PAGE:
Glenister refuses to let go
The public protector and the SA Human Rights Commission have been drawn into the Hawks controversy.
After the Scorpions were dissolved in 2008, businessman Hugh Glenister approached the Constitutional Court to argue that the legislation that governed the Hawks - the Scorpions' replacement - was flawed.
Last year, the court agreed and found that the legislation was "inconsistent with the constitution and invalid to the extent that it fails to secure an adequate degree of independence" [for the Hawks].
It ordered that the legislation be amended. T he SAPS Amendment Bill was then drawn up by a team from the Civilian Secretariat for Police, the SA Police Service and officials from the Department of Justice and Constitutional Development.
The parliamentary police portfolio committee made changes to the bill and the National Assembly accepted it last month.
But Glenister said the changes were minimal and "cosmetic".
He said 21 of the 22 public submissions stating that the changes were "detrimental to the independent and effective combating of corruption" were not taken into consideration by the portfolio committee.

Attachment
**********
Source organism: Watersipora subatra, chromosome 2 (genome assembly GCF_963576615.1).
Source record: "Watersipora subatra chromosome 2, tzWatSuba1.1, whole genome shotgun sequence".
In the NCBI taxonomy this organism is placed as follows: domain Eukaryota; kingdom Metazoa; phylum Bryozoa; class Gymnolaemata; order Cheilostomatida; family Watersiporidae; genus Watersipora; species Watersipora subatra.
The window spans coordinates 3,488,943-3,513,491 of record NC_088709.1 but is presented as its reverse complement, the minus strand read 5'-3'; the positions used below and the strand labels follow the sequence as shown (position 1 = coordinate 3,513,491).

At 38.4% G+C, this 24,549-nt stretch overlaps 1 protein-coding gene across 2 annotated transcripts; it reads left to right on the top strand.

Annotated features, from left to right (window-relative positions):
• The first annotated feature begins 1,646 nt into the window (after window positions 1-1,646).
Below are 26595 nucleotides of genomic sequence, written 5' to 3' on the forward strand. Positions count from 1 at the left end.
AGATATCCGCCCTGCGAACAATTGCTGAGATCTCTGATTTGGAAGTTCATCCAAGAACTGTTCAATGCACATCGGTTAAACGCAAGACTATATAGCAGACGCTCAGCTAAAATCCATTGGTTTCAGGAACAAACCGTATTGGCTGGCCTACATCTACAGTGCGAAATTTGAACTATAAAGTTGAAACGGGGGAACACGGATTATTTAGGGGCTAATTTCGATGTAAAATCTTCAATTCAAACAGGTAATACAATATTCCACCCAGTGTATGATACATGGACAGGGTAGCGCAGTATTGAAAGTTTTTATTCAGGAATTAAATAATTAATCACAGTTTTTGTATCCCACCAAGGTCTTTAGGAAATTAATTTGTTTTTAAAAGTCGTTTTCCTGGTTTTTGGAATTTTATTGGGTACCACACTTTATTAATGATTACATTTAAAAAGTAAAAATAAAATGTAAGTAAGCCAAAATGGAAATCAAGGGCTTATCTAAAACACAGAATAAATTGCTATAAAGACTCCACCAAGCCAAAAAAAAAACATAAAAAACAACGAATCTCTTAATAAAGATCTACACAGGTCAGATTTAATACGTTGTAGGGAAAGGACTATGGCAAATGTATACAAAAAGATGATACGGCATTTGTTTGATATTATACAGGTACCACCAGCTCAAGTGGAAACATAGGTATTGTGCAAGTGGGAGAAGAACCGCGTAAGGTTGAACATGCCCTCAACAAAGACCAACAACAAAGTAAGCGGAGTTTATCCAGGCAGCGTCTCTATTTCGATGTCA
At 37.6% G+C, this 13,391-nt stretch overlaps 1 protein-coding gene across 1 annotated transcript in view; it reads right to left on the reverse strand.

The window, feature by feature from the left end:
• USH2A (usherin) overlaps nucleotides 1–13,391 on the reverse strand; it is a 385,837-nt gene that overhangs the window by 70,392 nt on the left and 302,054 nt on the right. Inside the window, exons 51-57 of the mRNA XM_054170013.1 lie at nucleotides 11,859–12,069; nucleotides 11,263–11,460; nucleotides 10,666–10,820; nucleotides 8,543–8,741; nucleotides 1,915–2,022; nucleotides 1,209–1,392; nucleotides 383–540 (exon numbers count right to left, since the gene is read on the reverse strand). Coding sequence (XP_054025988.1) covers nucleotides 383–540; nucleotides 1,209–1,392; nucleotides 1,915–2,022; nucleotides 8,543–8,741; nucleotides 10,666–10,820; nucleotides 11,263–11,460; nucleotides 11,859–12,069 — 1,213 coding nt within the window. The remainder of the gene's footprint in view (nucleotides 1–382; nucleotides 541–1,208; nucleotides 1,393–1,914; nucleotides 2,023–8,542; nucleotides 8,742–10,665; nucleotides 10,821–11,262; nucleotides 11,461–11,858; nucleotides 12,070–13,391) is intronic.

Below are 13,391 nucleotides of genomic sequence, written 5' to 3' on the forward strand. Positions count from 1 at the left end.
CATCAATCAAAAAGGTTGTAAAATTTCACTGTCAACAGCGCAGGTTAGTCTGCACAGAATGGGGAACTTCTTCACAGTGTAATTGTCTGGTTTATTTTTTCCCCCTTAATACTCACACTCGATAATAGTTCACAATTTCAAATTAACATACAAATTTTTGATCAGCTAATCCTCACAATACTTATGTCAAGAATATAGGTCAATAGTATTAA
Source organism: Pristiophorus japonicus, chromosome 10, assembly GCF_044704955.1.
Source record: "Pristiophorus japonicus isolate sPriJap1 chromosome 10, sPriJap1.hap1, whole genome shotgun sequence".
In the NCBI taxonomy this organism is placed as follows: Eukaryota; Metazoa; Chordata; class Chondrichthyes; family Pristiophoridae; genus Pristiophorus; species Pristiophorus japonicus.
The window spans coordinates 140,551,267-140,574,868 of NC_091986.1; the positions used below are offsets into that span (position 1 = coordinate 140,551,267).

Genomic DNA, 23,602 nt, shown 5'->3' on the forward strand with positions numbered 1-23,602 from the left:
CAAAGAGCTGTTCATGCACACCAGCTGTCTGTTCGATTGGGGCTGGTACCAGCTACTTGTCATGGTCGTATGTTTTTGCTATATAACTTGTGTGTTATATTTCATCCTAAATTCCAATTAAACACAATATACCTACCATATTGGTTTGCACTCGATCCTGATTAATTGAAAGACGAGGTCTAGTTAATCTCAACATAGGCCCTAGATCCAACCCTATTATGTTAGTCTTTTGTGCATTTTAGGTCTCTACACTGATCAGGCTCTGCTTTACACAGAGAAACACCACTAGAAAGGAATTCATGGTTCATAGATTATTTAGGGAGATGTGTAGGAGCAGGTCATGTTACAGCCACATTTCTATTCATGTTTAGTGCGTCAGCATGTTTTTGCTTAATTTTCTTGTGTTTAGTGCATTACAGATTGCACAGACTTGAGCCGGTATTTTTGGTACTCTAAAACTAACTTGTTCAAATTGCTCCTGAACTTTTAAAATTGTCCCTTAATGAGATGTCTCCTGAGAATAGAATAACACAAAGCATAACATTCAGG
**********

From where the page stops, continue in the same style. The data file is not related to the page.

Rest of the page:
Glenister warned that he would return to the Constitutional Court if the redrafted bill were passed in its current form.
He has asked the public protector and the commission to investigate the way in which government's executive and legislative branches implemented the court order.
"We are all on the same side in this fight. We need to take all reasonable measures to protect human rights by equipping South Africa with the best possible vehicle to combat corruption," said Glenister.
But Zweli Mnisi, spokesman for Police Minister Nathi Mthethwa, said: "We would urge Glenister to respect the process as it unfolds because, in the final analysis, it would be the Constitutional Court that determines the constitutionality of this legislation."
When the Hawks and the secretariat made their presentations on the bill to parliament in March, Glenister's a dvocate, Paul Hoffman, and the DA's Dianne Kohler Barnard, said it would not pass constitutional muster.
A spokesman for the public protector said Glenister's complaint was being assessed . The commission said it would "look into the matter".